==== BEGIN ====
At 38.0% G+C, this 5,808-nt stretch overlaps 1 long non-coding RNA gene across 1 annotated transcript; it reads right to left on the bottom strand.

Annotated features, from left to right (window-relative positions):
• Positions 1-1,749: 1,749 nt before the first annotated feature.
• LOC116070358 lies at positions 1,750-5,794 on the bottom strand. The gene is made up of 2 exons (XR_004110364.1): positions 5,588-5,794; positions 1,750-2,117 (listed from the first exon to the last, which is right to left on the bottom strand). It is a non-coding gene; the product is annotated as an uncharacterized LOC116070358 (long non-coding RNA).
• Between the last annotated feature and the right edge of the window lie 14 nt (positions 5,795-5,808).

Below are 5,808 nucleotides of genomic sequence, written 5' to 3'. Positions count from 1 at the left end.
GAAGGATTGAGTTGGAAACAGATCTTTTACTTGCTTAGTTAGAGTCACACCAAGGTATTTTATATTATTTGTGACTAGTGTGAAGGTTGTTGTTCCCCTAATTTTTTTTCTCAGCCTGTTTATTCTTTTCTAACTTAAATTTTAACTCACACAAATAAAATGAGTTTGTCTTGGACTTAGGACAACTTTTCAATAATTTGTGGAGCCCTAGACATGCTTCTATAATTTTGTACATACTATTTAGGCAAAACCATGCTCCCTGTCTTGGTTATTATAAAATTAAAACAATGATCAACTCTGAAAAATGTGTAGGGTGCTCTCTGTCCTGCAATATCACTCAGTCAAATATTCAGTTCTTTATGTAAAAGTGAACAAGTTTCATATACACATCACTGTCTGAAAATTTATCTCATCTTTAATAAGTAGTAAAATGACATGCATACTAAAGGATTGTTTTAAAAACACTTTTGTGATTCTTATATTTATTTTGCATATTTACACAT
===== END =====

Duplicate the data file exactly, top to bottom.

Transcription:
At 38.0% G+C, this 5,808-nt stretch overlaps 1 long non-coding RNA gene across 1 annotated transcript; it reads right to left on the bottom strand.

Annotated features, from left to right (window-relative positions):
• Positions 1-1,749: 1,749 nt before the first annotated feature.
• LOC116070358 lies at positions 1,750-5,794 on the bottom strand. The gene is made up of 2 exons (XR_004110364.1): positions 5,588-5,794; positions 1,750-2,117 (listed from the first exon to the last, which is right to left on the bottom strand). It is a non-coding gene; the product is annotated as an uncharacterized LOC116070358 (long non-coding RNA).
• Between the last annotated feature and the right edge of the window lie 14 nt (positions 5,795-5,808).

Below are 5,808 nucleotides of genomic sequence, written 5' to 3'. Positions count from 1 at the left end.
GAAGGATTGAGTTGGAAACAGATCTTTTACTTGCTTAGTTAGAGTCACACCAAGGTATTTTATATTATTTGTGACTAGTGTGAAGGTTGTTGTTCCCCTAATTTTTTTTCTCAGCCTGTTTATTCTTTTCTAACTTAAATTTTAACTCACACAAATAAAATGAGTTTGTCTTGGACTTAGGACAACTTTTCAATAATTTGTGGAGCCCTAGACATGCTTCTATAATTTTGTACATACTATTTAGGCAAAACCATGCTCCCTGTCTTGGTTATTATAAAATTAAAACAATGATCAACTCTGAAAAATGTGTAGGGTGCTCTCTGTCCTGCAATATCACTCAGTCAAATATTCAGTTCTTTATGTAAAAGTGAACAAGTTTCATATACACATCACTGTCTGAAAATTTATCTCATCTTTAATAAGTAGTAAAATGACATGCATACTAAAGGATTGTTTTAAAAACACTTTTGTGATTCTTATATTTATTTTGCATATTTACACAT